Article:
Do Robots Deserve Moral Consideration?
About a month ago I went to a talk by Shelly Kagan, Clark Professor of Philosophy at Yale, on the moral status of robots. The room was filled with eager listeners hoping to acquire morsels of moral wisdom from Kagan, whose demeanor and propensity to sit on tables give him a counter-cultural, almost Messianic air. In his talk, Kagan argued that we should treat robots with full moral consideration when they are sufficiently advanced to behaviorally resemble human beings and their desires. For Kagan, if a robot or AI appears to beg for a certain thing, for instance, to not be turned off, the robot’s desires have comparable moral weight to those of humans or other sentient beings.
Kagan’s view of robotic moral value entails a plethora of implications that initially are foreign to most people. If robots have full moral value, they may have rights such as the right to life or free speech, and perhaps even democratic rights such as the right to vote. Turning a robot off could constitute murder.
It is difficult to imagine a world with robotic rights and personhood. Such a concept provokes a visceral rejection. It almost seems like a category error for a program with a specific purpose, such as a chatbot or AI assistant to have a right to free speech. However, to credibly reject Kagan’s stance, it is necessary to consider questions of personhood, moral value, and consciousness, moving beyond gut instincts.
Before delving into the philosophical status of robots, it is worth defining what a robot is. While the term typically evokes dramatic images of Terminators, droids, or Daleks (or perhaps all at once), when considering questions of moral agency we can define a robot as a mechanical or electronic system that uses some form of artificial intelligence to display signs of apparent awareness or interests. In my definition, robots do not need to have corporeal bodies. Rather than creations of science fiction, a real-world robot would likely take the form of a complex neural network or artificial intelligence, such as ChatGTP, a sophisticated language generator made by OpenAI, or more advanced iterations of similar programs.
The question of whether robots deserve moral consideration can be subdivided into two further questions: what are the necessary prerequisites for moral status, and do robots have such prerequisites?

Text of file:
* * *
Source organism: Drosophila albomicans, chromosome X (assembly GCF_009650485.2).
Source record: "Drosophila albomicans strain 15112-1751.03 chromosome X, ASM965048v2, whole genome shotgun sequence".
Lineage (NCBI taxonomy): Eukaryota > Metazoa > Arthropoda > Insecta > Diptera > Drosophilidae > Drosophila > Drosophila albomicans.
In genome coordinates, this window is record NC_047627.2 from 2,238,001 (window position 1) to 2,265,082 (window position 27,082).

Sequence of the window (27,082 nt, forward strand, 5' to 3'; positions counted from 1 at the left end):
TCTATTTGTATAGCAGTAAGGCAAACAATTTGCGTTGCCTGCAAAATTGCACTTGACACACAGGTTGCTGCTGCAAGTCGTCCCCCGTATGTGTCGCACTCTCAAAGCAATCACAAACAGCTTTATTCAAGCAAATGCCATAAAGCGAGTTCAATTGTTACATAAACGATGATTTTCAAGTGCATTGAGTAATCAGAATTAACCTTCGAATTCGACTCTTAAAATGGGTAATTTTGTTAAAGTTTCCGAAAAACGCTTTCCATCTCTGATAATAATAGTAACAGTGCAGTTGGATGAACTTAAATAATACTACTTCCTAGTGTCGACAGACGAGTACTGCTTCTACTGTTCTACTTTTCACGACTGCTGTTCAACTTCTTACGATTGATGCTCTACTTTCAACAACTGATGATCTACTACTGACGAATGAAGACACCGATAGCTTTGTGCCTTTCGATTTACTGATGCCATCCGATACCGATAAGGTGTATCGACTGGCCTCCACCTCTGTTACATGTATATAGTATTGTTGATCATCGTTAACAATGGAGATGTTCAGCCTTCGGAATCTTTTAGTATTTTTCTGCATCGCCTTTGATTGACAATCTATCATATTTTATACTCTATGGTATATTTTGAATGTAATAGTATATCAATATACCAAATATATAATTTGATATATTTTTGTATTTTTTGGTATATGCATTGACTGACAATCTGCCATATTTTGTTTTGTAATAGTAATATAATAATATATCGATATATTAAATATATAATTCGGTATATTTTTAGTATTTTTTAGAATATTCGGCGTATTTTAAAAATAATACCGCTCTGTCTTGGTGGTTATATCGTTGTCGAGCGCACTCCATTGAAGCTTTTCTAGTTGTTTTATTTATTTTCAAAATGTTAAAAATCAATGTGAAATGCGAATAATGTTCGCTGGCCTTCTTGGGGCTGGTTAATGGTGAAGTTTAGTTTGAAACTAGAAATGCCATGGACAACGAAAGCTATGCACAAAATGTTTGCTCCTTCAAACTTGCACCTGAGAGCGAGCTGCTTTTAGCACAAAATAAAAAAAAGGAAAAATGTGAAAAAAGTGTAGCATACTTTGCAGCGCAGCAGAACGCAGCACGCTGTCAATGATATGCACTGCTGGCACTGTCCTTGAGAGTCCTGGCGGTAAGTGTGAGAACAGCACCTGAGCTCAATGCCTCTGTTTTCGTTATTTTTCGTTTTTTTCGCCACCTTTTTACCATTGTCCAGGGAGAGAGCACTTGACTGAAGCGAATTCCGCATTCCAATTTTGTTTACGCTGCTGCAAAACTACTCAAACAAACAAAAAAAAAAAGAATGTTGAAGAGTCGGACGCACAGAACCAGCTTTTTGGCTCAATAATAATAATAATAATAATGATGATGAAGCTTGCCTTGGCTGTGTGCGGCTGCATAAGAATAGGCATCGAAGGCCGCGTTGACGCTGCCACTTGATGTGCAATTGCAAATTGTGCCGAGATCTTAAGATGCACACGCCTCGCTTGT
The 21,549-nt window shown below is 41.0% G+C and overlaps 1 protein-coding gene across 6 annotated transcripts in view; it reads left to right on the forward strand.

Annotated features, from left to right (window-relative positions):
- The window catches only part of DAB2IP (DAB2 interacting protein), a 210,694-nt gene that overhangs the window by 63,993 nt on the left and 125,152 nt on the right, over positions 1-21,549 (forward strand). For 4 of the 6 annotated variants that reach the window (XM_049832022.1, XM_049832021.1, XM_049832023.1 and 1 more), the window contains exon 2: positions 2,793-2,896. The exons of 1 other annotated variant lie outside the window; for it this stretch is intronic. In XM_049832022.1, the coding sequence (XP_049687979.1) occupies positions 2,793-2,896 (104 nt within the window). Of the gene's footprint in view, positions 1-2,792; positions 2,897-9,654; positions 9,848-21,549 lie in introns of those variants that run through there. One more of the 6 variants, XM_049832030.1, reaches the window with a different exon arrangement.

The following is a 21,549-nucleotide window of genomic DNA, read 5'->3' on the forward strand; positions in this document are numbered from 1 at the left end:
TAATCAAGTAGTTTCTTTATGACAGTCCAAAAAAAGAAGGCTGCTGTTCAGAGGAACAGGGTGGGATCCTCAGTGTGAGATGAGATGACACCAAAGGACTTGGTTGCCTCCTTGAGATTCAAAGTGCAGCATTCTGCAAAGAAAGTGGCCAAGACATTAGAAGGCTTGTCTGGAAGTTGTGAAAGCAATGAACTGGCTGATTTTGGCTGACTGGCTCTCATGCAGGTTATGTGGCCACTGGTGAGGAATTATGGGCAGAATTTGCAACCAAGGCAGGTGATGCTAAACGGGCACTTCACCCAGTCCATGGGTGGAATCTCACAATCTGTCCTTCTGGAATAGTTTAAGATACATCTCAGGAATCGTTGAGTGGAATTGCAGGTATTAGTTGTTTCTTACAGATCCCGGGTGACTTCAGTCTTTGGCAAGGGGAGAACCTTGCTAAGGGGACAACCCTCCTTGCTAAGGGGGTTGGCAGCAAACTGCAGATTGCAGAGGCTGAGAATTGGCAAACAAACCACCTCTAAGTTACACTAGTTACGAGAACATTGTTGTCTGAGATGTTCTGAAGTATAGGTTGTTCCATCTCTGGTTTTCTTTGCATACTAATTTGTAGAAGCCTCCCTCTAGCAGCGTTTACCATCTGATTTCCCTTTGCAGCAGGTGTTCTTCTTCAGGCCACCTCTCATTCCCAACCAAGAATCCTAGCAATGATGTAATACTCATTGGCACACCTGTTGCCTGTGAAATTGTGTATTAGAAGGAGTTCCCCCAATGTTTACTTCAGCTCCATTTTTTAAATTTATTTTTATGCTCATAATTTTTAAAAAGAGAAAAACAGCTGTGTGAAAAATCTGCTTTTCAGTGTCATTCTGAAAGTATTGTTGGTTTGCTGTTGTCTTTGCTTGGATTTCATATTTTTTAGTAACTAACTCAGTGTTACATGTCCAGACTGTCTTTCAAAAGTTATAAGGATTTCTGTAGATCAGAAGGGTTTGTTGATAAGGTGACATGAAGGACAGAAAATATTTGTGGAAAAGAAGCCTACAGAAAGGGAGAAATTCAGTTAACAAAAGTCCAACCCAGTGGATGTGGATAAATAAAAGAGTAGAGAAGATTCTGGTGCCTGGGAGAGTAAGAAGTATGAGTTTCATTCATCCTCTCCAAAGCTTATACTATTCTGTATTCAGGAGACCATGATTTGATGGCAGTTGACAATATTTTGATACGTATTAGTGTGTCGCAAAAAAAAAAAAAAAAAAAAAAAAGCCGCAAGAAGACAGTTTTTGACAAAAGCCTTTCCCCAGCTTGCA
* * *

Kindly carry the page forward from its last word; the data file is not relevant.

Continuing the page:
Answering the first question - what is needed for moral status - Kagan considered a commonly held philosophical prerequisite of moral status: Qualia. Qualia (singular quale) are individual instances of subjective experience. For instance, seeing the color red is a quale. Feeling hungry is a quale. Desperately thinking I don’t want to be killed is a quale. Many advocates of the view that robots lack moral significance suggest that robots lack qualia and, consequently, need not be considered in our moral calculus.
Shelly Kagan did not agree with this. Throughout his talk, he half comically qualified that whenever he says a robot ‘desires’ something, they desire it with an asterisk (desires* it) because, likely lacking qualia, robots may not desire things in the same way a human or other sentient being does. Kagan did not think this was overwhelmingly important. For Kagan, if a robot seems to be in pain or want something, this is itself important. In his example, if a seeming mommy robot desires* for its child* to not be turned off, or if a robot states it is scared* and wants* something, this should be taken at face value and be considered important. Qualia are not necessary.
If you agree with Kagan’s suggestion that qualia are not needed for moral value or the consideration of one's interests, then it is reasonable to suggest that we should consider robots in our moral decision-making. However, there are essential problems with Kagan’s suggestion.
It is firstly worth noting that the framing of Kagan’s examples biases our intuitions to conclude that robots are morally significant, regardless of whether this is true or not. Talking about ‘mommy robots’ and ‘child robots’ and their desires uses the language of qualia and human experience even while acknowledging that robots may not have them. His example causes us to map our visceral instincts about interpersonal relations to things which that may or may not be people. If they lack qualia, using the word want* or desire* may not be appropriate, even with an asterisk attached, because the ‘wanting’ of robots does not resemble actual wants.
If a robot lacks qualia, then a robot saying it is scared or wants something does not correspond to a corresponding mental state. Despite saying it is scared, it does not actually feel fear. If a robot says it wants something, it does not actually have a conscious desire underpinning this want*. Without these corresponding mental states, it is difficult to see how a robot can actually be morally significant.
To consider the importance of actual thoughts rather than statements, consider the following example:
A man is hypnotized such that he is compelled to say that he wants us to sell his car. The outward language he uses will never say anything except that he would like to be rid of this car. However, internally, he actually wants to keep his car and would be aghast at the notion of it being sold.
If we knew this entire setup, that a man was hypnotized and was saying something contrary to his desires, would we have a duty to sell this car or hold onto it? I would argue we do. Consider, then, a modified version of this thought experiment. Rather than wanting to hold onto his car, the man is thoroughly neutral. He does not care whether we sell his car or hold onto it. Would we have an impetus to sell the car? I would again argue the answer is no. While it is no longer immoral to sell the car, the man’s words, if they do not reflect a corresponding desire, are mere words. They are a medium to convey desire that only carries moral weight insofar as this desire exists.